This guest post is published as part of our blog series related to the American Musicological Society conference from November 1–4 in San Antonio.
By Hilde Roos, author of The ‘La Traviata’ Affair: Opera in the Age of Apartheid.
Under the auspices of South Africa’s apartheid government, the suburb of District Six in Cape Town was razed to the ground in the late 1960s. Declared a whites-only area, its 60,000 mixed race residents were forced out of their homes and dispersed to the outskirts of the city, some 20 miles out of town. District Six had a vibrant and cosmopolitan cultural landscape that served, among others, South Africa first’s indigenous opera company, the Eoan Group. Performing Verdi’s La Traviata to great acclaim, this well-loved semi-professional opera company entertained Cape Town’s (white) opera loving public for more than two decades. However, barred from performing opportunities due to their race, these singers of color were forced out of the city center, and, in time, Eoan’s opera productions died a slow death.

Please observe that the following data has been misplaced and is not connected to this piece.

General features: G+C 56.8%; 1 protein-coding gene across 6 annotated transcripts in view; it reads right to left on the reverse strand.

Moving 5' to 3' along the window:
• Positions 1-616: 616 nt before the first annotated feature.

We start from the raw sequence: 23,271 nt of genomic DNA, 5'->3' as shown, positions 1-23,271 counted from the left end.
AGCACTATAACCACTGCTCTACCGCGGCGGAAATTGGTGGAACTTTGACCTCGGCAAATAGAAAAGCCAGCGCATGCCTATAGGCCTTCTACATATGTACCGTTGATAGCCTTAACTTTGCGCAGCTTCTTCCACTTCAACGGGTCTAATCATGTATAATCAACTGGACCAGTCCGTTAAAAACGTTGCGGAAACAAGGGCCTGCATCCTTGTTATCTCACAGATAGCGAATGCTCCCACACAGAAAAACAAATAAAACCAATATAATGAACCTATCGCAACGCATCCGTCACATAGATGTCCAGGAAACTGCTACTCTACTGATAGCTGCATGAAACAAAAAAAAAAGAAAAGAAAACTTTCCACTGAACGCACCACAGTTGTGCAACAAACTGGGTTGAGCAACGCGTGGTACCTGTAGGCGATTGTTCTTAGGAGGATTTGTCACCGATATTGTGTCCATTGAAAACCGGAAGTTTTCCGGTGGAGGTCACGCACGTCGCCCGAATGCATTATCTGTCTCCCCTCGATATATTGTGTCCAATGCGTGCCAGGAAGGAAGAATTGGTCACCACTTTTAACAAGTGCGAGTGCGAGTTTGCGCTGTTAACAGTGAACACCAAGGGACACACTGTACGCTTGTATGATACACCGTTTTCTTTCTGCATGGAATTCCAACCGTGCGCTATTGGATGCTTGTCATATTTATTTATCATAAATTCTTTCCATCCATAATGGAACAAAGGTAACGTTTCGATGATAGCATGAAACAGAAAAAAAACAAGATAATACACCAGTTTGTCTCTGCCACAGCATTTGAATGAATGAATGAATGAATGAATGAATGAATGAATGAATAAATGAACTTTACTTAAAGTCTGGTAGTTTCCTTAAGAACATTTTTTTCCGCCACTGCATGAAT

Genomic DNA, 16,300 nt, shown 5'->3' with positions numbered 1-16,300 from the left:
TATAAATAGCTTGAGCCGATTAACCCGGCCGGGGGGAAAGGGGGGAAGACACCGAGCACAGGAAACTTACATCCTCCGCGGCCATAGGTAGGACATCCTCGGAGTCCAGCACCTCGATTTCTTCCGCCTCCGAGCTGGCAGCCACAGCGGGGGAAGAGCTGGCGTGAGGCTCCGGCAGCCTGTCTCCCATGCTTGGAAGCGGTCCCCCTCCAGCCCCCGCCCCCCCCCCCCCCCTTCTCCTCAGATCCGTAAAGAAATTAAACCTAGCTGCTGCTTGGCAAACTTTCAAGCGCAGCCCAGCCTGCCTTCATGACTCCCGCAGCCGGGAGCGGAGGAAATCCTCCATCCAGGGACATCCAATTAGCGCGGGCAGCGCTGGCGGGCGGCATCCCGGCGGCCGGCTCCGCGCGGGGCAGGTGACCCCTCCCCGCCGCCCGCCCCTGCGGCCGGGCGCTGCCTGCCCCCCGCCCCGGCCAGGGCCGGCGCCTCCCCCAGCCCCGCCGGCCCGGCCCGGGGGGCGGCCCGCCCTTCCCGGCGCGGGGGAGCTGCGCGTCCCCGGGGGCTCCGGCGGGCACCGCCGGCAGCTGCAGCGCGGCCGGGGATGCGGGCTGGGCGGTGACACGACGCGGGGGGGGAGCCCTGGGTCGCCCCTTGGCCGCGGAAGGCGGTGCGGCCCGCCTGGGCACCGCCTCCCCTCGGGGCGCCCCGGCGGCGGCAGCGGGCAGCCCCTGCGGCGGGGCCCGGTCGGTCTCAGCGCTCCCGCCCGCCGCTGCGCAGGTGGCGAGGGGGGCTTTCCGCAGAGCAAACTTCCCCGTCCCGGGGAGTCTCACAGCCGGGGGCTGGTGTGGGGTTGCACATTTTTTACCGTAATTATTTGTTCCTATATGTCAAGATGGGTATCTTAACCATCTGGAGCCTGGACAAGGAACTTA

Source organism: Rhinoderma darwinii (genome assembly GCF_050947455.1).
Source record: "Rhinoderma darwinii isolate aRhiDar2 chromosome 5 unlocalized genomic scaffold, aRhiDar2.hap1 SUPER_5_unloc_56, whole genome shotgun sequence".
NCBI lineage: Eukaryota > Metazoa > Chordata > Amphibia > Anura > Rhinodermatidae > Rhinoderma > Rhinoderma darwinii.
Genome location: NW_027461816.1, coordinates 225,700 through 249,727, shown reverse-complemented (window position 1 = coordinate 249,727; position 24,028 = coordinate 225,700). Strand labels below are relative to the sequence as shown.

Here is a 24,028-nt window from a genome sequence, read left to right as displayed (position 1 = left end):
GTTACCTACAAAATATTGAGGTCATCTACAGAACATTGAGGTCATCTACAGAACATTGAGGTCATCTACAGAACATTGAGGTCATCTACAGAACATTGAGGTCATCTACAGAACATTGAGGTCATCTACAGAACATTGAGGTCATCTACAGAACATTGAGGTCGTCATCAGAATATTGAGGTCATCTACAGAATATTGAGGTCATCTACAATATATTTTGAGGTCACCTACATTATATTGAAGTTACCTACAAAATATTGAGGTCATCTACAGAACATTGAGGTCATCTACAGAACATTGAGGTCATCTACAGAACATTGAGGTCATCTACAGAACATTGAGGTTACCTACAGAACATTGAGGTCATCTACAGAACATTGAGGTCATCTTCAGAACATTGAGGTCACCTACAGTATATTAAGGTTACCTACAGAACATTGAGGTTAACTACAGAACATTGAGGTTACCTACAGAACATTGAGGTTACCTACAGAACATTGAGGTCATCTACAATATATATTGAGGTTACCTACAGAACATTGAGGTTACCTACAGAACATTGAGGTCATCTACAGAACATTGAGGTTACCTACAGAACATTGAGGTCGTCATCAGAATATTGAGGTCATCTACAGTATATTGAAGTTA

Forty years later, when the Eoan Group Archive became available for scholarly research at the Documentation Centre for Music at Stellenbosch University, I was privileged to be the first scholar to engage with this material. Sifting through more than 100 boxes of papers, my surprise was twofold; the archive contained exceptionally rich material illustrating how apartheid impacted the day-to-day business of a so-called “colored” opera company; and, these documents were virtually untouched. As if forgotten, the documents had been stowed away underneath the orchestra pit in the Joseph Stone Auditorium, Eoan’s home on the Cape Flats since 1969. This, despite the fact that the group continued its cultural activities in that building to this day and that many of those who frequented the auditorium were familiar with the illustrious past this organization has had.
Eoan’s story is about a company’s unconditional faith and commitment to the art of opera, yet one that could not survive the entanglements that came with political compromises made through opera production. Eoan’s story is however also one of personhood, of individual stories that come alive through a dedication to opera, a strength of personal values amid a dehumanizing environment, and the belief in the value of performance despite the circumstances.